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Sciacca named next principal at Park School
Labor shortage expected to continue
Kelsey Sciacca2022
Kelsey Sciacca

Kelsey Sciacca will become the Park Elementary School principal for the 2022-2023 year, the school board announced Monday. Sciacca is currently an instructional coach at Park.

Last month, the school board accepted the resignation of Park Principal Adam Cline, effective at the end of the school year. He will return to his former position as the instructional math coach at Eisenhower Elementary School. Cline became the Park Principal for the current school year following the retirement of Phil Heeke.

The decision to name Sciacca as the next principal came during the personnel report at Monday’s Great Bend USD 428 Board of Education meeting.

Two other teacher appointments were approved. Morgan Little was hired to teach at the Little Panthers Preschool and Nancy Baldwin-White was hired to teach English at Great Bend High School. There were no resignations.

Before approving the new personnel, the school board met in executive session for 30 minutes to discuss the performance of an unnamed employee. Later in the evening, the board also met in an executive session to discuss the latest proposal for increasing the base pay rate for staff. No action was taken after that.

National labor shortage

Assistant Superintendent John Popp talked about the national labor shortage and how it affects schools.

“One of the big concerns that everybody’s facing in the labor market in general around the United States is this labor shortage. There’s been this feeling that, at some point, people are going to come back to work and it’s going to kind of go away. The data and the research are showing that is not the case,” he said.

“What’s really happened over the last three years is the baby boomer generation, who all the experts predicted would work well into their 70s, maybe even 80s, aren’t. The pandemic showed them that they don’t need to work and maybe their quality of life would be just as good if they didn’t work. This is the generation that they say, overall, found their identity in their work. And so what they’re saying is, the pandemic showed them, ‘I can find my identity in my family and other things.’ And so, what’s happened is the pandemic has largely caused the baby boomer generation to start retiring in mass a lot sooner than they predicted.”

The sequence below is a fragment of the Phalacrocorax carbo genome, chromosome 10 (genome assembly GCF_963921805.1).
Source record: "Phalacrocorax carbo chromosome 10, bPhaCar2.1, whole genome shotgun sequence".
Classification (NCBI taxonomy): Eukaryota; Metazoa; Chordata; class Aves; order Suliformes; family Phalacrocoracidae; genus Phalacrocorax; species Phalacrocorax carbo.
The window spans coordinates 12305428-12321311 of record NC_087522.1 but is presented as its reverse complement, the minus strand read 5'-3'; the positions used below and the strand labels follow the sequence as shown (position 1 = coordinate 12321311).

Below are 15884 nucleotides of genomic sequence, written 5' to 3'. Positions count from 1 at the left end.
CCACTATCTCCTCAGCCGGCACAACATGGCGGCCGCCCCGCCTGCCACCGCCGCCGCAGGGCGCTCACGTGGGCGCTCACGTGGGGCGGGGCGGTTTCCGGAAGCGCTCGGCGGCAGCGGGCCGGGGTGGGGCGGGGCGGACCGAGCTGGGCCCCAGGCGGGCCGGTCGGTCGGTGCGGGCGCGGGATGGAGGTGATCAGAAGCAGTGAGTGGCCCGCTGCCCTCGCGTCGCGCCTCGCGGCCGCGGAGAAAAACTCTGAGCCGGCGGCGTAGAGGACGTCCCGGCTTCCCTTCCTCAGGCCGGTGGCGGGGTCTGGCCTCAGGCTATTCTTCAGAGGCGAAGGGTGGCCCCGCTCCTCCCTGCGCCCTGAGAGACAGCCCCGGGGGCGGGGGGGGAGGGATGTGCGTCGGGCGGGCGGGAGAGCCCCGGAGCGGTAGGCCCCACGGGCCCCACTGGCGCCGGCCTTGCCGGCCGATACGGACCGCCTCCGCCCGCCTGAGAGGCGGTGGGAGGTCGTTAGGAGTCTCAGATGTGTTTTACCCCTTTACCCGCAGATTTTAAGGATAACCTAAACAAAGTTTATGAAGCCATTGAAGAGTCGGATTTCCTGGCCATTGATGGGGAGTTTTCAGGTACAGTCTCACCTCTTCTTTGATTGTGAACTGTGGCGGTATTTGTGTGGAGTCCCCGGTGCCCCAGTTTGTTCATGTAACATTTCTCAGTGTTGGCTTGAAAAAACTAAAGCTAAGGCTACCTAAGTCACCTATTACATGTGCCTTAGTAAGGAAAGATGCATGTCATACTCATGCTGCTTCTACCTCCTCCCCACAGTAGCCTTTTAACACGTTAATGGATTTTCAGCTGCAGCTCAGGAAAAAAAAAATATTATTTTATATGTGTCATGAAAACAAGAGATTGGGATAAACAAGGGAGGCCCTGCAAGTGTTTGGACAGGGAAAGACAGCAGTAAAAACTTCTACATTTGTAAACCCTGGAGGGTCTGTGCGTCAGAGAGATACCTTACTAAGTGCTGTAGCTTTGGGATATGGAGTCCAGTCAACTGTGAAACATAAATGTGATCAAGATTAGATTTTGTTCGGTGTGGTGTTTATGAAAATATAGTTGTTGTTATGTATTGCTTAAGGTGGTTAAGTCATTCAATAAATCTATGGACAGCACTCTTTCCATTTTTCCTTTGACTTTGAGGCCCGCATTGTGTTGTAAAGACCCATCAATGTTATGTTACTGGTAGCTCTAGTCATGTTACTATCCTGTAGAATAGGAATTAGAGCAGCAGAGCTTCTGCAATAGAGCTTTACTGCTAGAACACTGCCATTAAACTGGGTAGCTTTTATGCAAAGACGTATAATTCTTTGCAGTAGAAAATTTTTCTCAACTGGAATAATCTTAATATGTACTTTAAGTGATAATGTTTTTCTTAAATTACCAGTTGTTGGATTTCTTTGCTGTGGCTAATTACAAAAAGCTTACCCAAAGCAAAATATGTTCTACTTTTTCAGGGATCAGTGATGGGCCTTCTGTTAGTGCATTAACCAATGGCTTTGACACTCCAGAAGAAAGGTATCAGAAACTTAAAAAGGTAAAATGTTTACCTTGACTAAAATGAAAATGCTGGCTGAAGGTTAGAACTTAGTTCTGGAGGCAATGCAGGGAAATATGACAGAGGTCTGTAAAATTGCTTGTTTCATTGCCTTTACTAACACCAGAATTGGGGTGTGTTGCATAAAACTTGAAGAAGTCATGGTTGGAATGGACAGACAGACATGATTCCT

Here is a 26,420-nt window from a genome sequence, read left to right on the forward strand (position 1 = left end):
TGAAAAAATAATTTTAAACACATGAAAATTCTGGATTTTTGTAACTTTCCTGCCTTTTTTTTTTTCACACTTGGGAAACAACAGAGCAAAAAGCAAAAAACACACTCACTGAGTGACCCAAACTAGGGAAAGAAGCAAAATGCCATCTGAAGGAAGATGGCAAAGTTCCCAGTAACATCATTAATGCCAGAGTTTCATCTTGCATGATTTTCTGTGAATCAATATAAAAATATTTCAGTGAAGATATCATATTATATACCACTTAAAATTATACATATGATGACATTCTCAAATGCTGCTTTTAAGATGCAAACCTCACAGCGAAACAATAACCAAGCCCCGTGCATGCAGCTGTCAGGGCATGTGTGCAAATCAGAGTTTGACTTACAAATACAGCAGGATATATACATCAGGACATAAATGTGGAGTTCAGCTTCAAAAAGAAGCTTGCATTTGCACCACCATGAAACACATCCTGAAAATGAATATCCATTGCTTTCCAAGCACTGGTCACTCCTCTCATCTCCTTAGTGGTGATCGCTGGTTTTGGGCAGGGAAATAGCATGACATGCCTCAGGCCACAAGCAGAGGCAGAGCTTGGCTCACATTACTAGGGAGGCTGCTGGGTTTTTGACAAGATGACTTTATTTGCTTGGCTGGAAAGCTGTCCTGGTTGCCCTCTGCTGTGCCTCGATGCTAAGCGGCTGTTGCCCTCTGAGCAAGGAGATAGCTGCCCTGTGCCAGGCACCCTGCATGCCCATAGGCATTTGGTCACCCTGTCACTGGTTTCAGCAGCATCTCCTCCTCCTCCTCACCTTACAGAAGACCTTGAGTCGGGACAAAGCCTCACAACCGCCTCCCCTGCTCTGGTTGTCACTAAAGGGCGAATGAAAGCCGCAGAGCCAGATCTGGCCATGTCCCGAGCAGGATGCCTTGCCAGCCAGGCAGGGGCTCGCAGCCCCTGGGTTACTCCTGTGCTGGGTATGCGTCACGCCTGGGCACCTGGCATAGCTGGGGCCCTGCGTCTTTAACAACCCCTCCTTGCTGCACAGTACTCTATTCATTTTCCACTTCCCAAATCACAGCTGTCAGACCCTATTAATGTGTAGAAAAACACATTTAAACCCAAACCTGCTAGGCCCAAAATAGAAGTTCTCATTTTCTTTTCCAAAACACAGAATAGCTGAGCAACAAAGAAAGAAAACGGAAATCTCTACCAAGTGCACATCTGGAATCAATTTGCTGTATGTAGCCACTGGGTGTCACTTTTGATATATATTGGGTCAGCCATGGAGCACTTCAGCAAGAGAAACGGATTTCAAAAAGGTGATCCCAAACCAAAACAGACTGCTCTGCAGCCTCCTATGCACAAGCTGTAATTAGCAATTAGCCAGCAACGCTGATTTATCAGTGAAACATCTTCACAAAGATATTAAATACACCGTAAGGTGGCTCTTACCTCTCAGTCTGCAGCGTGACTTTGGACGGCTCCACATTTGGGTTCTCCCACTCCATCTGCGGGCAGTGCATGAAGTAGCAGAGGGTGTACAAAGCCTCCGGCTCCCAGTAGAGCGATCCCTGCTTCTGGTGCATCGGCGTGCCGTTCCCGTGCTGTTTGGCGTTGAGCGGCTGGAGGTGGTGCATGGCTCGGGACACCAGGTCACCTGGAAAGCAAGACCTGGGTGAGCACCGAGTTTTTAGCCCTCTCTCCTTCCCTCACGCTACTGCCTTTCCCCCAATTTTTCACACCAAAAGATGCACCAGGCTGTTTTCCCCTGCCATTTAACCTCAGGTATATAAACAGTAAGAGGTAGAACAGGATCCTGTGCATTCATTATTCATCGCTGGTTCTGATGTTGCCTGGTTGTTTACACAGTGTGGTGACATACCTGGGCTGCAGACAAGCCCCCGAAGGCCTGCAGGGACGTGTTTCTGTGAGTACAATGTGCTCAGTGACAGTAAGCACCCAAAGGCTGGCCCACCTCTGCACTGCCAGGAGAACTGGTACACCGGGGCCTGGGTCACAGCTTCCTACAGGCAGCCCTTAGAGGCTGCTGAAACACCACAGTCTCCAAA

In the early 2000s there were about 66 million baby boomers working, Popp said. “If you count all the millennials and all the Gen Xers together, you don’t have 66 million workers. You’re about 5 million workers short of that.”

There are about 6 million fewer workers now than there were when the pandemic started, Popp said.

“The main crux of the presentations has been that we need to start talking about how we do the same things with fewer workers because there’s not going to be a point when a whole lot of workers come back into the job market.”

Fortunately, Great Bend USD 428 has been able to continue to hire teachers and keep them, but that is not the case everywhere, Popp said.

However, “the labor shortage is real; we are facing it,” he said. “It’s probably going to get worse before – actually I don’t think it’s every going to get better. So that’s kind of dire news, but yet it does give up opportunities to think about things a little bit differently. It also does allow us, if you have fewer workers, maybe you can pay workers a bit more and still not impact your budget as much.”

The schools have more teaching assistants and paraprofessionals then they did before 2018, Popp said. “We have 270 people who are either classified as a TA or a para in the district.” There are 11 TAs per building at the elementary level.

The number of paraprofessionals per building varies depending on their caseload. Christy Gerdes, director of the Barton County Cooperative of Special Services, said there are now 135 throughout the cooperative, which includes other school districts.

With those kind of numbers, estimating each TA or para works about 1,200 hours a year, even a $1 an hour raise would cost the school district about $240,000 a year, Popp estimated.

Meeting at a glance

Here’s a quick look at other action from Great Bend USD 428’s Board of Education meeting:

• Family Engagement Coordinators talked about their first year on the job. They updated the board on their progress and plans for next year.

• Next year’s teacher and student handbooks were approved. The activities and athletics handbooks are being reviewed by in incoming activities director, Matt Westerhaus,and will be approved at a later meeting.

• The 2022-2023 board meeting schedule was approved, as well as the switch to summer hours at the District Education Center. The DEC will close the office Friday afternoons beginning May 27 through and including July 29. Employees will have the opportunity to work their number of contracted hours by taking shorter lunch hours.

• Price quotes for 600 cartons of 8.5 by 11 copy paper and 40 cartons of 11 by 17 paper were requested from paper vendors. Only Office Products Inc. in Great Bend provided a quote, which was approved for a total of $30,320.

• A list of new elective courses at Great Bend Middle School was approved.

• The board approved the purchase of a John Deere tractor and its options from BTI at the state bid price of $45,500. It will also receive $4,000 for a trade-in of the 2001 John Deere 440 that has engine issues.

• Reward incentive contributions were approved. Box Tops contributed $24.50 to Lincoln Elementary, $8.70 to Riley Elementary and 50 cents to GBMS. Casey’s contributed $9.60 to Park Elementary.